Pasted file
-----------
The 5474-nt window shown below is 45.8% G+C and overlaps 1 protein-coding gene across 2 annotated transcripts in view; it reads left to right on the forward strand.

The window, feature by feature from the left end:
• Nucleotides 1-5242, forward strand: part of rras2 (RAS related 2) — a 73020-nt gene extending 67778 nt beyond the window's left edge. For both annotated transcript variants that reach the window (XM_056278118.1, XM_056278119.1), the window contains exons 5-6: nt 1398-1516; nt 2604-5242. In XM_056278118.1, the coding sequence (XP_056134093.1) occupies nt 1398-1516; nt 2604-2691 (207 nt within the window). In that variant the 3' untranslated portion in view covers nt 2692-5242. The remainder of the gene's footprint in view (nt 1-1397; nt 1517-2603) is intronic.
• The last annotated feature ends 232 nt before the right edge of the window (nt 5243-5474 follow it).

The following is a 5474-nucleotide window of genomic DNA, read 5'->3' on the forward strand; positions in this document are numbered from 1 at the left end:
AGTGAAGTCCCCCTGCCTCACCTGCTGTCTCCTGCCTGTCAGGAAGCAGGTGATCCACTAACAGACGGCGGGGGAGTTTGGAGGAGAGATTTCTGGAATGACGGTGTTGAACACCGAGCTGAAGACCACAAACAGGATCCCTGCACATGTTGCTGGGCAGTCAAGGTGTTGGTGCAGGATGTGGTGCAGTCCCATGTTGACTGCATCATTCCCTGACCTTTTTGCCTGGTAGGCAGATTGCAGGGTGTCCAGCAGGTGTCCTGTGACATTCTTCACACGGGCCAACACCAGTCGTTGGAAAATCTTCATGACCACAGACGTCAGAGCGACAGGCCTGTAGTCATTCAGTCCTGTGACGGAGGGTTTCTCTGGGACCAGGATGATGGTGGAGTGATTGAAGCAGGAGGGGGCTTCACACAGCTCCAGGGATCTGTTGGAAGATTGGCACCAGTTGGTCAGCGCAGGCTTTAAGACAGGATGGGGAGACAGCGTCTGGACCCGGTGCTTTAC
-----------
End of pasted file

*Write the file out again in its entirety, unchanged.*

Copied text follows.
The 5474-nt window shown below is 45.8% G+C and overlaps 1 protein-coding gene across 2 annotated transcripts in view; it reads left to right on the forward strand.

The window, feature by feature from the left end:
• Nucleotides 1-5242, forward strand: part of rras2 (RAS related 2) — a 73020-nt gene extending 67778 nt beyond the window's left edge. For both annotated transcript variants that reach the window (XM_056278118.1, XM_056278119.1), the window contains exons 5-6: nt 1398-1516; nt 2604-5242. In XM_056278118.1, the coding sequence (XP_056134093.1) occupies nt 1398-1516; nt 2604-2691 (207 nt within the window). In that variant the 3' untranslated portion in view covers nt 2692-5242. The remainder of the gene's footprint in view (nt 1-1397; nt 1517-2603) is intronic.
• The last annotated feature ends 232 nt before the right edge of the window (nt 5243-5474 follow it).

The following is a 5474-nucleotide window of genomic DNA, read 5'->3' on the forward strand; positions in this document are numbered from 1 at the left end:
AGTGAAGTCCCCCTGCCTCACCTGCTGTCTCCTGCCTGTCAGGAAGCAGGTGATCCACTAACAGACGGCGGGGGAGTTTGGAGGAGAGATTTCTGGAATGACGGTGTTGAACACCGAGCTGAAGACCACAAACAGGATCCCTGCACATGTTGCTGGGCAGTCAAGGTGTTGGTGCAGGATGTGGTGCAGTCCCATGTTGACTGCATCATTCCCTGACCTTTTTGCCTGGTAGGCAGATTGCAGGGTGTCCAGCAGGTGTCCTGTGACATTCTTCACACGGGCCAACACCAGTCGTTGGAAAATCTTCATGACCACAGACGTCAGAGCGACAGGCCTGTAGTCATTCAGTCCTGTGACGGAGGGTTTCTCTGGGACCAGGATGATGGTGGAGTGATTGAAGCAGGAGGGGGCTTCACACAGCTCCAGGGATCTGTTGGAAGATTGGCACCAGTTGGTCAGCGCAGGCTTTAAGACAGGATGGGGAGACAGCGTCTGGACCCGGTGCTTTAC